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There are numerous ways to implement a parser for a given syntax; using parser combinators is a powerful approach to parsing which derives much of its power and expressiveness from the type system and semantics of the host programming language. This tutorial begins with the construction of a small library of parsing combinators. This library introduces the basics of combinator parsing and, more generally, demonstrates how domain specific embedded languages are able to leverage the facilities of the host language. After having constructed our small combinator library, we investigate some shortcomings of the naïve implementation introduced in the first part, and incrementally develop an implementation without these problems. Finally we discuss some further extensions of the presented library and compare our approach with similar libraries. 1

### Isomorphic Data Encodings in Haskell and their Generalization to Hylomorphisms on Hereditarily Finite Data Types

, 808

"... Abstract. This paper is an exploration in a functional programming framework of isomorphisms between elementary data types (natural numbers, sets, multisets, finite functions, permutations binary decision diagrams, graphs, hypergraphs, parenthesis languages, dyadic rationals, DNA sequences etc.) and ..."

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Abstract. This paper is an exploration in a functional programming framework of isomorphisms between elementary data types (natural numbers, sets, multisets, finite functions, permutations binary decision diagrams, graphs, hypergraphs, parenthesis languages, dyadic rationals, DNA sequences etc.) and their extension to hereditarily finite universes through hylomorphisms derived from ranking/unranking and pairing/unpairing operations. An embedded higher order combinator language provides any-to-any encodings automatically. Besides applications to experimental mathematics, a few examples of “free algorithms ” obtained by transferring operations between data types are shown. Other applications range from stream iterators on combinatorial objects to self-delimiting codes, succinct data representations and generation of random instances. The paper covers 47 data types and, through the use of the embedded combinator language, provides 2162 distinct bijective transformations between them. The self-contained source code of the paper, as generated from a literate Haskell program, is available at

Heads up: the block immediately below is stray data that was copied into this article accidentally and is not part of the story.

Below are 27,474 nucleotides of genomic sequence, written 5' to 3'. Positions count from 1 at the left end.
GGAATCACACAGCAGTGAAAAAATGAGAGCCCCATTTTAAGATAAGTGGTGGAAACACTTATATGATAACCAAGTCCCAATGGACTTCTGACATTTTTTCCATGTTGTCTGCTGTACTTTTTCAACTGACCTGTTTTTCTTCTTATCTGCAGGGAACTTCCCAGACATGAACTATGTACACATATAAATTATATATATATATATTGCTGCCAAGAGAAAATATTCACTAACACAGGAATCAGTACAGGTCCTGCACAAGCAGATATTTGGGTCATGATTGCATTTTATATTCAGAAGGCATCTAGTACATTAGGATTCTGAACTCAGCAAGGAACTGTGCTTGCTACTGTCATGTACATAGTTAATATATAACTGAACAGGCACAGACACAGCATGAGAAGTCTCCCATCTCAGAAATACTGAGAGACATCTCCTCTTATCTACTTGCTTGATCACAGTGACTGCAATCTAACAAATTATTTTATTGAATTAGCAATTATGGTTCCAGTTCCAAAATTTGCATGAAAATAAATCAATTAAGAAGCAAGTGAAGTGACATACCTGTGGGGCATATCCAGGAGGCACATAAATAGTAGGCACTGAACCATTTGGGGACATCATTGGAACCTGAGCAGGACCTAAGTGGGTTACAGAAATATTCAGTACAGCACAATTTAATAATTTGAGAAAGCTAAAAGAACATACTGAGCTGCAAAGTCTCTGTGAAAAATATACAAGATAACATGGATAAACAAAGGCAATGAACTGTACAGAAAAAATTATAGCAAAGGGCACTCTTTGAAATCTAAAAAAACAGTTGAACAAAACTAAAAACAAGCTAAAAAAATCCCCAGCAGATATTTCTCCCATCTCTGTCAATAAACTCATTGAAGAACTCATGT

### Reagents: Expressing and Composing . . .

, 2012

"... Efficient communication and synchronization is crucial for finegrained parallelism. Libraries providing such features, while indispensable, are difficult to write, and often cannot be tailored or composed to meet the needs of specific users. We introduce reagents, a set of combinators for concisely ..."

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Efficient communication and synchronization is crucial for finegrained parallelism. Libraries providing such features, while indispensable, are difficult to write, and often cannot be tailored or composed to meet the needs of specific users. We introduce reagents, a set of combinators for concisely expressing concurrency algorithms. Reagents scale as well as their hand-coded counterparts, while providing the composability existing libraries lack.